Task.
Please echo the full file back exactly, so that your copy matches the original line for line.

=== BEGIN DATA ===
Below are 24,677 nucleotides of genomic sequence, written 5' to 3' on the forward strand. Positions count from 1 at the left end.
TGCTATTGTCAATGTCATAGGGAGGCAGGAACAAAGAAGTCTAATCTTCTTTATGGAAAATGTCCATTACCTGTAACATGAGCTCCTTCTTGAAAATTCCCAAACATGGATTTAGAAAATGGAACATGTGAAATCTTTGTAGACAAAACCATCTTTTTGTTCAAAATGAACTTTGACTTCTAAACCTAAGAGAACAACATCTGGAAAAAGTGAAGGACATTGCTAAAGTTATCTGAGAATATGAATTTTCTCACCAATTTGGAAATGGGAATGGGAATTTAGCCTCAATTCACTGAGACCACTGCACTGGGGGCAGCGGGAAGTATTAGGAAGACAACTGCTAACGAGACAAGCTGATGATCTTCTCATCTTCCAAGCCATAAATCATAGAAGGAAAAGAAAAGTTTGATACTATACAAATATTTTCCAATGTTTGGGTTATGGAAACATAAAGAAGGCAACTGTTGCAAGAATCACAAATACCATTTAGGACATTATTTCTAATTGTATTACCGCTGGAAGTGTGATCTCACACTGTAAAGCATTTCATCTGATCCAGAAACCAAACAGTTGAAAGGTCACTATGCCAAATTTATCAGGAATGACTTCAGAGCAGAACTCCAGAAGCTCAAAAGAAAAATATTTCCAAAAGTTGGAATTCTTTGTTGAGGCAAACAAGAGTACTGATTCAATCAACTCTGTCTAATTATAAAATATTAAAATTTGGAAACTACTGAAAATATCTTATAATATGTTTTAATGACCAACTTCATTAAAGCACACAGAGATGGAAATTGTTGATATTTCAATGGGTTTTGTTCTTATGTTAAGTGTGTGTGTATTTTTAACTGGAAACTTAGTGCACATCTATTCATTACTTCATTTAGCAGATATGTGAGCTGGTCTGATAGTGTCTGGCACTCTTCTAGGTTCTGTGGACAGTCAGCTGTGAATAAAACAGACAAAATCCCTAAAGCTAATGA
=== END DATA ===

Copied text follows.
Below are 24,677 nucleotides of genomic sequence, written 5' to 3' on the forward strand. Positions count from 1 at the left end.
TGCTATTGTCAATGTCATAGGGAGGCAGGAACAAAGAAGTCTAATCTTCTTTATGGAAAATGTCCATTACCTGTAACATGAGCTCCTTCTTGAAAATTCCCAAACATGGATTTAGAAAATGGAACATGTGAAATCTTTGTAGACAAAACCATCTTTTTGTTCAAAATGAACTTTGACTTCTAAACCTAAGAGAACAACATCTGGAAAAAGTGAAGGACATTGCTAAAGTTATCTGAGAATATGAATTTTCTCACCAATTTGGAAATGGGAATGGGAATTTAGCCTCAATTCACTGAGACCACTGCACTGGGGGCAGCGGGAAGTATTAGGAAGACAACTGCTAACGAGACAAGCTGATGATCTTCTCATCTTCCAAGCCATAAATCATAGAAGGAAAAGAAAAGTTTGATACTATACAAATATTTTCCAATGTTTGGGTTATGGAAACATAAAGAAGGCAACTGTTGCAAGAATCACAAATACCATTTAGGACATTATTTCTAATTGTATTACCGCTGGAAGTGTGATCTCACACTGTAAAGCATTTCATCTGATCCAGAAACCAAACAGTTGAAAGGTCACTATGCCAAATTTATCAGGAATGACTTCAGAGCAGAACTCCAGAAGCTCAAAAGAAAAATATTTCCAAAAGTTGGAATTCTTTGTTGAGGCAAACAAGAGTACTGATTCAATCAACTCTGTCTAATTATAAAATATTAAAATTTGGAAACTACTGAAAATATCTTATAATATGTTTTAATGACCAACTTCATTAAAGCACACAGAGATGGAAATTGTTGATATTTCAATGGGTTTTGTTCTTATGTTAAGTGTGTGTGTATTTTTAACTGGAAACTTAGTGCACATCTATTCATTACTTCATTTAGCAGATATGTGAGCTGGTCTGATAGTGTCTGGCACTCTTCTAGGTTCTGTGGACAGTCAGCTGTGAATAAAACAGACAAAATCCCTAAAGCTAATGA